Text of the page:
I've always just thought that he was throwing up seeing De Sanata and the waiter hanging all over each other.
Dutch: "I can't fight against my own nature..." He has a point about that. No one in the game, not even Ross can fight their own nature, even if they tried.
Treasure #4 is hidden in the basement of the mansion in Tumbleweed Seth's map may have been off by two floors
In the opening of the game, John looks absolutely pissed while the two ladies in the seats behind him are talking about how the injustices committed against the Native Americans are justified because it allowed them to be converted to Christianity. Given the game's Deliberate Values Dissonance, John's implied disagreement with this idea seems like an out of place attempt to make the game's protagonist more likable, until Dutch, the man who raised John, is introduced way later and is shown to have Native American companions.
Edgar Ross sending the army against John and killing him could be justified that John REALLY is to dangerous to be let alive. John is not at all a bad person, but he only fights and kills people for a good cause, in the story he does all the things to save his family. When he rode in the gang with Dutch he thought they did all the things they did for a greater good. So give John a good enough reason to kill and he will kill. Have in mind that John have rather casually spoke out saying it is the government that is making him do their dirty work to almost everyone he met. It is no secret that John is trying to save his family. A common thieve gets the idea that he can get John to do some work for him by kidnapping his family, hiding them somewhere treating that if John kills him they will die. John would be forced to do the work of some thieve, and being John Marston he is a nearly unstoppable killing machine. The only reason he let himself die at the hands of the army was to save his family giving them enough time to escape, he could easily have toppled them if not having to worry about the safety of his family. So John would for his family's safety, and Ross knows that.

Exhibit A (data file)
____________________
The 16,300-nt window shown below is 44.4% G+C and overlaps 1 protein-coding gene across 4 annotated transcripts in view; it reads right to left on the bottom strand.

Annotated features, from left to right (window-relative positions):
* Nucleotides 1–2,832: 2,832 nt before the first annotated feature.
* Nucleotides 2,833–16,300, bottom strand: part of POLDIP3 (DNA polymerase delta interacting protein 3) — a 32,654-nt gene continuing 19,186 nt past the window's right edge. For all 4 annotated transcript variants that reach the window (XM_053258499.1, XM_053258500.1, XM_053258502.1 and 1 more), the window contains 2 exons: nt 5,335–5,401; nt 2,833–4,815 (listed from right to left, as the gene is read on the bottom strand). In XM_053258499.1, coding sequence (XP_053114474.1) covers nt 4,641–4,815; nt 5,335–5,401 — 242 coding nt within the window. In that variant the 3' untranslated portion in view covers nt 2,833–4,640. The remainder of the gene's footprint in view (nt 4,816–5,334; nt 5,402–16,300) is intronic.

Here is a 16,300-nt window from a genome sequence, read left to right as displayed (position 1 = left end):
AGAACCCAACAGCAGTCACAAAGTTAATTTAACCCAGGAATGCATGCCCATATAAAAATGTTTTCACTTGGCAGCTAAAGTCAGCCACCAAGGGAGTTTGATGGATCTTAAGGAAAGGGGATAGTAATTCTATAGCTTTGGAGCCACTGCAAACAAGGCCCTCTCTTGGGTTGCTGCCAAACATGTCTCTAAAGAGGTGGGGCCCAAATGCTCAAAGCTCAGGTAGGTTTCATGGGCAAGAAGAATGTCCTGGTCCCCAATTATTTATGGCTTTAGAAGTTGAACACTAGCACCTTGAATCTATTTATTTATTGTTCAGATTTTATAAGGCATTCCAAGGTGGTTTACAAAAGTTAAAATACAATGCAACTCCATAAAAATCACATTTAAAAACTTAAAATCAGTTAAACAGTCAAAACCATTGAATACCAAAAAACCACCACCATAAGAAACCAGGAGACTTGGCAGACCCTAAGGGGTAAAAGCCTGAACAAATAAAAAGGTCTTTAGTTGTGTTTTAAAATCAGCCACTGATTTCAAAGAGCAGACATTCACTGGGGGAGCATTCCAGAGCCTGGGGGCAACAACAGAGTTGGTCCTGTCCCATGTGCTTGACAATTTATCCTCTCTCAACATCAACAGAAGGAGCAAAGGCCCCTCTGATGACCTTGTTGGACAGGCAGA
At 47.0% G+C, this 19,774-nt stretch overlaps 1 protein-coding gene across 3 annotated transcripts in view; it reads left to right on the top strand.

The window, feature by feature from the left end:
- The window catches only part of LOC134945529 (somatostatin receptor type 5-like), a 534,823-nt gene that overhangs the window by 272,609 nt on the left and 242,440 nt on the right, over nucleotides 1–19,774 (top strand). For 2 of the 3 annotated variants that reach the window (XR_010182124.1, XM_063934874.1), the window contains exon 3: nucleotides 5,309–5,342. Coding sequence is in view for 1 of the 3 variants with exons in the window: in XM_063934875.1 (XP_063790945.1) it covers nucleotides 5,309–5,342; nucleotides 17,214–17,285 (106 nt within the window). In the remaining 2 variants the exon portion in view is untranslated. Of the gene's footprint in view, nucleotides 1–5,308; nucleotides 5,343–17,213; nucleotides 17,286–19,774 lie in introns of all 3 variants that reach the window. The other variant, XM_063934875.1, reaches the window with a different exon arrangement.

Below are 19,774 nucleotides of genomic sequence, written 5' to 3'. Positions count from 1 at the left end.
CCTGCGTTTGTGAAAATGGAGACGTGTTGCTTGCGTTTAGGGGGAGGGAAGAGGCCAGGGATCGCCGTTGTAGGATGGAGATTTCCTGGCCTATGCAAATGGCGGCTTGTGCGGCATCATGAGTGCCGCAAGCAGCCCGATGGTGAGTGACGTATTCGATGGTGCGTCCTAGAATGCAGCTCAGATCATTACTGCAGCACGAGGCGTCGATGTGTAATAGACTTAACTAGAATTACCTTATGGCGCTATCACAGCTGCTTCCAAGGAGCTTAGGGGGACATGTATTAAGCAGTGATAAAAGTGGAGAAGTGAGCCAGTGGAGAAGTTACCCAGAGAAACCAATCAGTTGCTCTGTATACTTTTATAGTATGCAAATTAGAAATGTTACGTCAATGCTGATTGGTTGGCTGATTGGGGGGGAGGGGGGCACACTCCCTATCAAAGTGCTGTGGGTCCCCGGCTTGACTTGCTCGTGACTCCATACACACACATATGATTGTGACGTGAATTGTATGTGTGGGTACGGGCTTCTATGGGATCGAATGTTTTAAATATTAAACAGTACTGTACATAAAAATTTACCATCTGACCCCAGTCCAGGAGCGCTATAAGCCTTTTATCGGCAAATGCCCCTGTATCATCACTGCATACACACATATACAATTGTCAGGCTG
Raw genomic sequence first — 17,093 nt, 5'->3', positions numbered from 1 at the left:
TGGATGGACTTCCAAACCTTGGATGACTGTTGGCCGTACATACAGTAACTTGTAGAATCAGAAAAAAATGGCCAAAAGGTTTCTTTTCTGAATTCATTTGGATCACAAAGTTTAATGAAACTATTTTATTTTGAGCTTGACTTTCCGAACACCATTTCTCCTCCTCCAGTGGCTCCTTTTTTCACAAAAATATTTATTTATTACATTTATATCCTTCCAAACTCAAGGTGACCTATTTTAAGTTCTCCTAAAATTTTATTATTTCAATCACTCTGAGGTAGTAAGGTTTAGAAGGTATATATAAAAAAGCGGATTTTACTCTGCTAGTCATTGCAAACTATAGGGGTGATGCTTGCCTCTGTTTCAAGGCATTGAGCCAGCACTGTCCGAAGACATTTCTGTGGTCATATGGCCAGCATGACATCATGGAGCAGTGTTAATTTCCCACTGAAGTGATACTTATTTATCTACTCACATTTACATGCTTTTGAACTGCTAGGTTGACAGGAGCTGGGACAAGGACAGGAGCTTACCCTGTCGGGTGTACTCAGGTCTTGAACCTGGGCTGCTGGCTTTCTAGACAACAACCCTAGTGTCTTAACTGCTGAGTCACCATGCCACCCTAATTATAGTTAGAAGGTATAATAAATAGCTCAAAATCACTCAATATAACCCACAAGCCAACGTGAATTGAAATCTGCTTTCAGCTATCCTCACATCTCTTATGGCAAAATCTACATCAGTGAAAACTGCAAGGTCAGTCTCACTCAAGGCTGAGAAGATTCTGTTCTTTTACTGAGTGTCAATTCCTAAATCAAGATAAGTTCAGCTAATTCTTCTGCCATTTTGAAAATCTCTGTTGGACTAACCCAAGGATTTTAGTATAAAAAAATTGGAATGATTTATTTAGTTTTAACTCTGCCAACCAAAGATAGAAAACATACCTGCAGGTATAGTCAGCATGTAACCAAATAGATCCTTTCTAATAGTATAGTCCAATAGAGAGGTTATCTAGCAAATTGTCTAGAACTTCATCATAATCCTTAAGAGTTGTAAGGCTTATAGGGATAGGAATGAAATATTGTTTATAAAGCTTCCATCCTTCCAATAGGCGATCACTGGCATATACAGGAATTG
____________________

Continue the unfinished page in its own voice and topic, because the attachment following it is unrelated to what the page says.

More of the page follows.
This one's a maybe. In the side-quest called Flowers for a Lady, in which John has to search for flowers for an old man named Billy so he can give the mto his wife Annabel for their fiftieth anniversary. However when you give Billy the flowers and he invites you inside to meet his Annabel she is a rotted dead corpse sitting in a rocking chair. You leave and if you come back inside and bump into the rocking chair or the shelves by it, Annabel's head will fall off. The next day, you'll see Billy and the rocking chair outside, but Annabel's body is gone. This troper thinks that he wanted to put flowers on her grave, but was too old to do it himself, so he waited until someone passed by to help him.
Why was Billy acting like Annabel was still alive? Maybe it's because he was in denial (or had just gone crazy) or maybe he not trying to scare the person who helped him. Not that John would get scared or anything, but Billy didn't really know John so he really couldn't say, 'Hey, I keeping my wife's rotted corpse in my house because I don't wanna bury her until I get her favorite flowers to put on her grave. Can ya help me out?' He perhaps had gone crazy enough to invite John inside to 'meet' his wife, but deep down he knew she was dead, but just wanted to show John how far his love for his wife went. He already had the flowers, so it really didn't matter if he scared John or not.